Mitt Romney has a multi-trillion dollar tax cut plan that he says won't add to the deficit. How does that work? He won't say, other than to pledge that he'd close some loopholes and deductions, but that none of those would harm "middle-class" Americans. Analysts have argued that this is not mathematically possible.
So how do you factcheck that? That was the task for CBS Evening News last night (10/15/12). And their answer seemed to boil down to: Well, maybe.
CBS reporter Wyatt Andrews explained: "Romney argues that lower rates will stimulate the economy and he is emphatic the middle-class will not pay."
Andrews goes on to say the Romney/Ryan campaign "won't say" which loopholes and deduction they'd close, "but they promise they will only target the rich."
Andrews notes that this doesn't appear workable, since "the most valuable deductions don't just benefit the rich," including the deduction for mortgage interest.
So where does this all wind up? Here's Andrews' muddled conclusion:
Romney's argument that this can be done rests on two assumptions: The first is that the lower rates themselves will help grow the economy. But the other big assumption, Scott, is that the bipartisan deal is possible when they're trying to lower some very popular tax deductions.
The bigger assumption, actually, is that there exist sufficient deductions that could be eliminated to make Romney's tax plan work out. Tax experts say they don't. It's a checkable fact, but CBS declined to check it.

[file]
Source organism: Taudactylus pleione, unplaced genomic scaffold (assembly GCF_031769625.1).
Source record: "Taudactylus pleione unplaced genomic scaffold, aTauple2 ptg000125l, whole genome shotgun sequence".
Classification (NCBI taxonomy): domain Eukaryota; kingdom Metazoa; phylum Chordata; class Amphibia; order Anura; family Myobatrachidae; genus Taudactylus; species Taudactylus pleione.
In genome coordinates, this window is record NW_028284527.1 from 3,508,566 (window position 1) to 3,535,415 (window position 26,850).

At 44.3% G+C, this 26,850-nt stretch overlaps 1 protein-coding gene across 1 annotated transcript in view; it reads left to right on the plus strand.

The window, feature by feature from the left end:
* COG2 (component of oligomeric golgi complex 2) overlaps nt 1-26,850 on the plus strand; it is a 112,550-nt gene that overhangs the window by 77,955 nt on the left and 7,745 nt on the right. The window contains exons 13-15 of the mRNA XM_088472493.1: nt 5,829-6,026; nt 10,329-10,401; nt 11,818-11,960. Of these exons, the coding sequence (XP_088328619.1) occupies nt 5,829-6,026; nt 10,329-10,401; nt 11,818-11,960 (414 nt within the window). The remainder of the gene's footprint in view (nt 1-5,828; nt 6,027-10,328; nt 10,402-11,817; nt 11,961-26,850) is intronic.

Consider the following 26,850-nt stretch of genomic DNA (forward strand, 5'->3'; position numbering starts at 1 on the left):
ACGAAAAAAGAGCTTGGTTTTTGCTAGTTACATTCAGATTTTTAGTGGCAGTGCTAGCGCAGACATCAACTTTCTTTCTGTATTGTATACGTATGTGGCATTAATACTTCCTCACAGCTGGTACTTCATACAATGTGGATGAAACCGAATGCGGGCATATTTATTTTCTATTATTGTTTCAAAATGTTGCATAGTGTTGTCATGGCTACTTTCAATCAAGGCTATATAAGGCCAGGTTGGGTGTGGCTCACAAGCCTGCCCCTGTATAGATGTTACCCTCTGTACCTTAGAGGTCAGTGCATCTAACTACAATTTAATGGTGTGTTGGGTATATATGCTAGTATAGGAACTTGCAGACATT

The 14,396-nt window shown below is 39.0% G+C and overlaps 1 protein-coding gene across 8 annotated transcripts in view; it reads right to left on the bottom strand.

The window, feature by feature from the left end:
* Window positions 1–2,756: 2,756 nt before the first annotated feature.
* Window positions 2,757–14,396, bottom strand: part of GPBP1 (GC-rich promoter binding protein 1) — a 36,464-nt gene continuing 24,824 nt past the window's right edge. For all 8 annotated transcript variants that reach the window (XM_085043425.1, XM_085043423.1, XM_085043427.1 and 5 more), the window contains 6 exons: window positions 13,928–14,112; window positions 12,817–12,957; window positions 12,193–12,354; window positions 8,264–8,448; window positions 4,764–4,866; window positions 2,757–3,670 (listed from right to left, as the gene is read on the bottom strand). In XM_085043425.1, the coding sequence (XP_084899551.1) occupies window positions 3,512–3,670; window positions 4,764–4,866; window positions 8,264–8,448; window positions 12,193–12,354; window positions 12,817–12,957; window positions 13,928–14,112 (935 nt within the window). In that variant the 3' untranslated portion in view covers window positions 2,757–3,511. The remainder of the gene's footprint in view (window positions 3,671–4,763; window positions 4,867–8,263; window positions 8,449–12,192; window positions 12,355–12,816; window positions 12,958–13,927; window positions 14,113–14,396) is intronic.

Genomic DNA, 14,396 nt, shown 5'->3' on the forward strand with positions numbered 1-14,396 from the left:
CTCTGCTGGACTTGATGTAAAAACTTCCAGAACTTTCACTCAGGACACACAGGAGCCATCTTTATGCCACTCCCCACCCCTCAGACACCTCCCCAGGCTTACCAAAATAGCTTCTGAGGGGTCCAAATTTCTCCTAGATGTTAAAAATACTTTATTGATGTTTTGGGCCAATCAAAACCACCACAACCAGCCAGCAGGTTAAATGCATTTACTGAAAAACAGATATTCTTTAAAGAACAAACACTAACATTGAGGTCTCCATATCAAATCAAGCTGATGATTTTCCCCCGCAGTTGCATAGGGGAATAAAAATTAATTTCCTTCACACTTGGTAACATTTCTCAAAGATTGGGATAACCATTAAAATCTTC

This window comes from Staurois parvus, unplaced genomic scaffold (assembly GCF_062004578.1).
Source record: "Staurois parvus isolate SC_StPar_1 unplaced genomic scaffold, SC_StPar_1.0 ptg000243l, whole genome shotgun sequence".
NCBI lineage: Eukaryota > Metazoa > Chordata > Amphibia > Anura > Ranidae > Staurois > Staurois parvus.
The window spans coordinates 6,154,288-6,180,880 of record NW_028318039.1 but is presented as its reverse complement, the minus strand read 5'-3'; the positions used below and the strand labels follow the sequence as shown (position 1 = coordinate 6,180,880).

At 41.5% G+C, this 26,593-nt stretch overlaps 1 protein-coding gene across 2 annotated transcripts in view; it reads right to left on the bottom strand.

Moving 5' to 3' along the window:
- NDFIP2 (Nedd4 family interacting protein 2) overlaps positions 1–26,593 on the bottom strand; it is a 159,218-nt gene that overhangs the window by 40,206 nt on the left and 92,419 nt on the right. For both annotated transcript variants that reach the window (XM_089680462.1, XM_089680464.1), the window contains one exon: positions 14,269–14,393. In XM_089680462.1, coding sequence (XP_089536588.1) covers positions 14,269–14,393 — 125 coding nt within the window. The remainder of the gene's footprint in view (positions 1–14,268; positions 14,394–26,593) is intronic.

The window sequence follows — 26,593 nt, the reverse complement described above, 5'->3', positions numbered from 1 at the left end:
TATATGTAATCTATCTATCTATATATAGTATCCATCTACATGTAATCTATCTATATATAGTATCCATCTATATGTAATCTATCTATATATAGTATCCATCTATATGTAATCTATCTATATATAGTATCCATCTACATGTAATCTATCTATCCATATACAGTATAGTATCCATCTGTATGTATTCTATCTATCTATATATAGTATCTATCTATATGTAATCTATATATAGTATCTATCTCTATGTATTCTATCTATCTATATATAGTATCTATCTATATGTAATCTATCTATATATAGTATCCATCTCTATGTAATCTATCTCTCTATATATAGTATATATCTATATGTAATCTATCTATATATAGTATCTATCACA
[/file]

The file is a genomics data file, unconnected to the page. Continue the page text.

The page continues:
In a better world, of course, journalists would demand that candidates reveal how they intend to carry out their campaign promises. The Romney campaign has done the opposite with its tax plan, making assurances without even the slightest attempt to explain how this would work in the real world–insisting that they will not offer such explanations, actually.
But the corporate media factcheckers seem willing to give them an "incomplete" grade, as CNN's Tom Foreman did after the first debate. If that's going to be the response, why should the Romney campaign bother to offer any details?
Rolling Stone's Matt Taibbi offered some thoughts on what the appropriate media response should have been:
Sometimes in journalism I think we take the objectivity thing too far. We think being fair means giving equal weight to both sides of every argument. But sometimes in the zeal to be objective, reporters get confused. You can't report the Obama tax plan and the Romney tax plan in the same way, because only one of them is really a plan, while the other is actually not a plan at all, but an electoral gambit.
The Romney/Ryan ticket decided, with incredible cynicism, that that they were going to promise this massive tax break, not explain how to pay for it, and then just hang on until election day, knowing that most of the political press would let it skate, or at least not take a dump all over it when explaining it to the public. Unchallenged, and treated in print and on the air as though it were the same thing as a real plan, a 20 percent tax cut sounds pretty good to most Americans. Hell, it sounds good to me.